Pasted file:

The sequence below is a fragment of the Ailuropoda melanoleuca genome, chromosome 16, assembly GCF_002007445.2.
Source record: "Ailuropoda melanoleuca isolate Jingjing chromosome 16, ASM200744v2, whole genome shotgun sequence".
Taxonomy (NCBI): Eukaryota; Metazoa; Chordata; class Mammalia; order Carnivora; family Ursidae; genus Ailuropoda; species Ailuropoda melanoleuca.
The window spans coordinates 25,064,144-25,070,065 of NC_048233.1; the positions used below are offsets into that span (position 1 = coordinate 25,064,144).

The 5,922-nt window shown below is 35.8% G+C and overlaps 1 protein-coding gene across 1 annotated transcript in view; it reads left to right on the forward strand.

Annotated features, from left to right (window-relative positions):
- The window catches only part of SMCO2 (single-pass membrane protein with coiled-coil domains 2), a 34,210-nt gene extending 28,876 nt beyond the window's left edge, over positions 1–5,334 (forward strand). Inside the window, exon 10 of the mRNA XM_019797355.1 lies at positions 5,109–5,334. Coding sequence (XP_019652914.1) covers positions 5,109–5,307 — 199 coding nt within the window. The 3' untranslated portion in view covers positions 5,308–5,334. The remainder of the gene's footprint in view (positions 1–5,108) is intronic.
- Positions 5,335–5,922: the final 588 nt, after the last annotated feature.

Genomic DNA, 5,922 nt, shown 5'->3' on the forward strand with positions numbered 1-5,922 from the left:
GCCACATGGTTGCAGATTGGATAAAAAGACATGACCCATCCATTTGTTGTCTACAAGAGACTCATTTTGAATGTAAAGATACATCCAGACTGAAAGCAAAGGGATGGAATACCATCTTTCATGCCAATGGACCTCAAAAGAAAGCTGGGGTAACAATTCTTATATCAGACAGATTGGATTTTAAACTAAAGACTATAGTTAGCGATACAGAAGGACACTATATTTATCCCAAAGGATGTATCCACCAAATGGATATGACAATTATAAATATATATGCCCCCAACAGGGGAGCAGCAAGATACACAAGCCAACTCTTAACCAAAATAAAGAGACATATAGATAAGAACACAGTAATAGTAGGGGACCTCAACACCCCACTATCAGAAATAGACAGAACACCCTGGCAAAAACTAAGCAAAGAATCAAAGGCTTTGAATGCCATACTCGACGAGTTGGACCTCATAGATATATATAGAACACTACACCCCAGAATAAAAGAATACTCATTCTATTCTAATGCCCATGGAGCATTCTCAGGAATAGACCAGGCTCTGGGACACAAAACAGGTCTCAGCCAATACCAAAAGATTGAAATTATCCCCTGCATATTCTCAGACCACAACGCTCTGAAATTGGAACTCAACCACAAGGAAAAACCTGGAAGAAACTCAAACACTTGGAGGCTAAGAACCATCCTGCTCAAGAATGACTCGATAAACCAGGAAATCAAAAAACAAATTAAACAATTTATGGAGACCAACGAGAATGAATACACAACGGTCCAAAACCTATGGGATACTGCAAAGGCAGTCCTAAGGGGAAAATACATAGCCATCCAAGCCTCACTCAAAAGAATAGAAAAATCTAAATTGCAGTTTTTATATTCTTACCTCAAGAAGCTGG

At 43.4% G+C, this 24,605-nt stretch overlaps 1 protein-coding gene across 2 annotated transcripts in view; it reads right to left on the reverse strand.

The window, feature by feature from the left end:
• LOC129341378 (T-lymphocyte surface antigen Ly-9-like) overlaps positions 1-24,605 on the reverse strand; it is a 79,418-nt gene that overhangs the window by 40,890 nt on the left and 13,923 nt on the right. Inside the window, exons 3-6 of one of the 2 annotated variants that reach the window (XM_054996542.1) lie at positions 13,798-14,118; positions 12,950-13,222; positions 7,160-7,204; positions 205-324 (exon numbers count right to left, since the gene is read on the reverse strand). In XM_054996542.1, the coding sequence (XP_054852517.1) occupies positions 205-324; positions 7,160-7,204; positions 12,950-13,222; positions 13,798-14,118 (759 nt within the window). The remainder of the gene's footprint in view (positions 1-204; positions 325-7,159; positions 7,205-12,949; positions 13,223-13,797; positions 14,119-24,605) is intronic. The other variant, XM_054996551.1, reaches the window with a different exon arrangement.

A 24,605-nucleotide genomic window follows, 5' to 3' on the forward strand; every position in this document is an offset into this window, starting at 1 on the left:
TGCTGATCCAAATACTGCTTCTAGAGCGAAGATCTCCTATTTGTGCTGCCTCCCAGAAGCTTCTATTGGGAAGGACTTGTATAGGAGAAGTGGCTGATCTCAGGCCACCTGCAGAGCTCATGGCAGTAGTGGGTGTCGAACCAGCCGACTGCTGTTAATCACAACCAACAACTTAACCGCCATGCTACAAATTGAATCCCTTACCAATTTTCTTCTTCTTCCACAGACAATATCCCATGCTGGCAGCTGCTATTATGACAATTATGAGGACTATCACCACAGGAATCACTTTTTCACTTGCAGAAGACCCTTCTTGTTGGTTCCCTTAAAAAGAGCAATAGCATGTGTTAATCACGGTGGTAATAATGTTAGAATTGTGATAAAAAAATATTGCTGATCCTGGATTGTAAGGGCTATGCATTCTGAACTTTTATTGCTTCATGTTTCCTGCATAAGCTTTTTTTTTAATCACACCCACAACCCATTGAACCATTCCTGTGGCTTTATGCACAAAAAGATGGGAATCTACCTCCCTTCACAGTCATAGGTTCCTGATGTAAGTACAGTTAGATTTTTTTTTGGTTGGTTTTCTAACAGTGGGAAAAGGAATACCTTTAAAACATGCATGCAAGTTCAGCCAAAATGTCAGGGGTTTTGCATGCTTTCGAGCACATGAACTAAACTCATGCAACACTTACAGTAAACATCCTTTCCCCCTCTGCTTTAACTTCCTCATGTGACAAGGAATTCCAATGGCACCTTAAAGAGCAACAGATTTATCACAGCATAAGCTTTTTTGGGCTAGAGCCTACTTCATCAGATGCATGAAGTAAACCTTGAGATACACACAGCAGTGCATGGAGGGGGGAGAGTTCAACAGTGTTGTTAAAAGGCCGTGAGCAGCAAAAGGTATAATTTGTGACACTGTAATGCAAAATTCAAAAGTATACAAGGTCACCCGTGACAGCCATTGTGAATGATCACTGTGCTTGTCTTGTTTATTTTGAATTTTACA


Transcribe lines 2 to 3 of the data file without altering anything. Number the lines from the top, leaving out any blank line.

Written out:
Source record: "Ailuropoda melanoleuca isolate Jingjing chromosome 16, ASM200744v2, whole genome shotgun sequence".
Taxonomy (NCBI): Eukaryota; Metazoa; Chordata; class Mammalia; order Carnivora; family Ursidae; genus Ailuropoda; species Ailuropoda melanoleuca.